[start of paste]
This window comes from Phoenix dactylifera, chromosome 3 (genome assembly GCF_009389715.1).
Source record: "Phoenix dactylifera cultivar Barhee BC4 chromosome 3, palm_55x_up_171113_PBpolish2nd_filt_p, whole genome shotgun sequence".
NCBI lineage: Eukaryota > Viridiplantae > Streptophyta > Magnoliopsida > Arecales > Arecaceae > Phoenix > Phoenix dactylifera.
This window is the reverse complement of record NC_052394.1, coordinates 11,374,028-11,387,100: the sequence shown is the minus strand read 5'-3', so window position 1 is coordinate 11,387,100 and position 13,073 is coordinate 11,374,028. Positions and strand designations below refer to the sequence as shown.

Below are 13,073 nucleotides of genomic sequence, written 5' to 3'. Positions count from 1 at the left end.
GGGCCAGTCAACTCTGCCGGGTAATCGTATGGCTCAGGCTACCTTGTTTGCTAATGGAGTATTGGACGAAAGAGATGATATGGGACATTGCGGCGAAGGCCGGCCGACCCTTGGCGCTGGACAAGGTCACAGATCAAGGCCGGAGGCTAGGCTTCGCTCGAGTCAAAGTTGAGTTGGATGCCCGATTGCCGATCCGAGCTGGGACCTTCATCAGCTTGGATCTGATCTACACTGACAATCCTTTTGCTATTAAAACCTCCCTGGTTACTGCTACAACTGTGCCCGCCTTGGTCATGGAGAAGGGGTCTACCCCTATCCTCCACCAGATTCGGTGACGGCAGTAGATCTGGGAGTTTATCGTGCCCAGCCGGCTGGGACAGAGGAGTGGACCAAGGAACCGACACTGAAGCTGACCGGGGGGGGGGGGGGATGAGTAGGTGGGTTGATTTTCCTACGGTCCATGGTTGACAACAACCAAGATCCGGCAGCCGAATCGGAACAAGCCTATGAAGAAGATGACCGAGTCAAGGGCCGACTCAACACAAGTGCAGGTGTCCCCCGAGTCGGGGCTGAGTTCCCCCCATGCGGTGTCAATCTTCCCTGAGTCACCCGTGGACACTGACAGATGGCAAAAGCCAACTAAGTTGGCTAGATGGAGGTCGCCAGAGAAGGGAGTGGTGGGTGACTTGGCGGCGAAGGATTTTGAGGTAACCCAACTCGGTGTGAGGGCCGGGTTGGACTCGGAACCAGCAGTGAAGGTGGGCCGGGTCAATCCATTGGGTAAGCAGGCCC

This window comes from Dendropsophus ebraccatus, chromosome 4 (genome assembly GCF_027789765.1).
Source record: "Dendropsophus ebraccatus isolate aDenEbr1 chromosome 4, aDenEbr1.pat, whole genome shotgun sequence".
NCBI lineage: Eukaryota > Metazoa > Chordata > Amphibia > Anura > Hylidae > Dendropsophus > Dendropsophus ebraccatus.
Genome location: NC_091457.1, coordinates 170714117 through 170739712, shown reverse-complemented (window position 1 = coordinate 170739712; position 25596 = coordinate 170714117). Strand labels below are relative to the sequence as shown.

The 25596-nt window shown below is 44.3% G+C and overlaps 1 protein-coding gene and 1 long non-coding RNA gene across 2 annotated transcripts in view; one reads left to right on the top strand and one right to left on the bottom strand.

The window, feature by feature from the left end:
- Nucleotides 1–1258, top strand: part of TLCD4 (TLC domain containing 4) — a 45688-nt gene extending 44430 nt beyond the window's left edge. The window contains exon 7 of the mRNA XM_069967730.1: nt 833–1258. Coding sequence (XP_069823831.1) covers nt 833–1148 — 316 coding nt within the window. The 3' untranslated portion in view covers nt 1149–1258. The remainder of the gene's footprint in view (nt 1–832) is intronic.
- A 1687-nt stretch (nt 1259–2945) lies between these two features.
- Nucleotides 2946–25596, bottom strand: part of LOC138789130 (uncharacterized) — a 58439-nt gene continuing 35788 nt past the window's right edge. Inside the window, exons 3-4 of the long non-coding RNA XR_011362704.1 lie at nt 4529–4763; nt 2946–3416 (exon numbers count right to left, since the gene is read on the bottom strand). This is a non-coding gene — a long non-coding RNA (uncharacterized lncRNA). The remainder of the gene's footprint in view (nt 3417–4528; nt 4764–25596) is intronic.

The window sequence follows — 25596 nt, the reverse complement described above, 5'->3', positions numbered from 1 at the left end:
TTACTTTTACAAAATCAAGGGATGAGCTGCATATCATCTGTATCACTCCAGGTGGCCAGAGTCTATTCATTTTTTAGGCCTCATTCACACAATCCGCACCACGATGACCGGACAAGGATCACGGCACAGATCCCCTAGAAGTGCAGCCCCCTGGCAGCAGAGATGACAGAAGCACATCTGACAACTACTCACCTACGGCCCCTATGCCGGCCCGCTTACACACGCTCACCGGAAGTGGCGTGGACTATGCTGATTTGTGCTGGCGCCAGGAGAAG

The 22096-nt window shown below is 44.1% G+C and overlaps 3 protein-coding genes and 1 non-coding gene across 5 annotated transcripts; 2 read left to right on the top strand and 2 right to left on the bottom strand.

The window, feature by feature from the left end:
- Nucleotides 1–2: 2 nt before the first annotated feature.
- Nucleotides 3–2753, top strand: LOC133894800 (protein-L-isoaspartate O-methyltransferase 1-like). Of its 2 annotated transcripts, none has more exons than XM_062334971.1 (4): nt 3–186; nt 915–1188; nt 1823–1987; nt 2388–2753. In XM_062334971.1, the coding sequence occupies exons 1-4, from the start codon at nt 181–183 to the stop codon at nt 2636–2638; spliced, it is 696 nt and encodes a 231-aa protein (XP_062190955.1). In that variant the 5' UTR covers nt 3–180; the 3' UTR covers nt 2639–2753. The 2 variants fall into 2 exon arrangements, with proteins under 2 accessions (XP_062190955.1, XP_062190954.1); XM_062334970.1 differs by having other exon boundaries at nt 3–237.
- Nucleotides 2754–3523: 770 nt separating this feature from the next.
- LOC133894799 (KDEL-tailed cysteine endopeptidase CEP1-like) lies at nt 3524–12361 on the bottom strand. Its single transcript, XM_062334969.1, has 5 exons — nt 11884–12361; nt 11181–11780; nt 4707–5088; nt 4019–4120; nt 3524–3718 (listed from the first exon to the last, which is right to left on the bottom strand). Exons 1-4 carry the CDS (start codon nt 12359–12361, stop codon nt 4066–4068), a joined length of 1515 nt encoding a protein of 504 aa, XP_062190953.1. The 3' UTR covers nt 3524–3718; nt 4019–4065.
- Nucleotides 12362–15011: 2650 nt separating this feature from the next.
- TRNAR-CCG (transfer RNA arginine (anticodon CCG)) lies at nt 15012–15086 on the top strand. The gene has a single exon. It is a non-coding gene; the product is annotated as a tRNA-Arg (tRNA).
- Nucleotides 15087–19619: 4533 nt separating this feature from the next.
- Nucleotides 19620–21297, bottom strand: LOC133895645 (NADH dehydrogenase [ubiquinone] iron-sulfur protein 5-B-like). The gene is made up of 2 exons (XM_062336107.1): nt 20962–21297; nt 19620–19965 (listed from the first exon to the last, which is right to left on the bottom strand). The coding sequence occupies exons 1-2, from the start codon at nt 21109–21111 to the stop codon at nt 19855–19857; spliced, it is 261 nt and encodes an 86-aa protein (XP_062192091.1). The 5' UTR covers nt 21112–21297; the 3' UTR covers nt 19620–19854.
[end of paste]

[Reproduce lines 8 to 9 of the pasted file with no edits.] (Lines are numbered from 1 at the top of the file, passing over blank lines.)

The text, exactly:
Source record: "Dendropsophus ebraccatus isolate aDenEbr1 chromosome 4, aDenEbr1.pat, whole genome shotgun sequence".
NCBI lineage: Eukaryota > Metazoa > Chordata > Amphibia > Anura > Hylidae > Dendropsophus > Dendropsophus ebraccatus.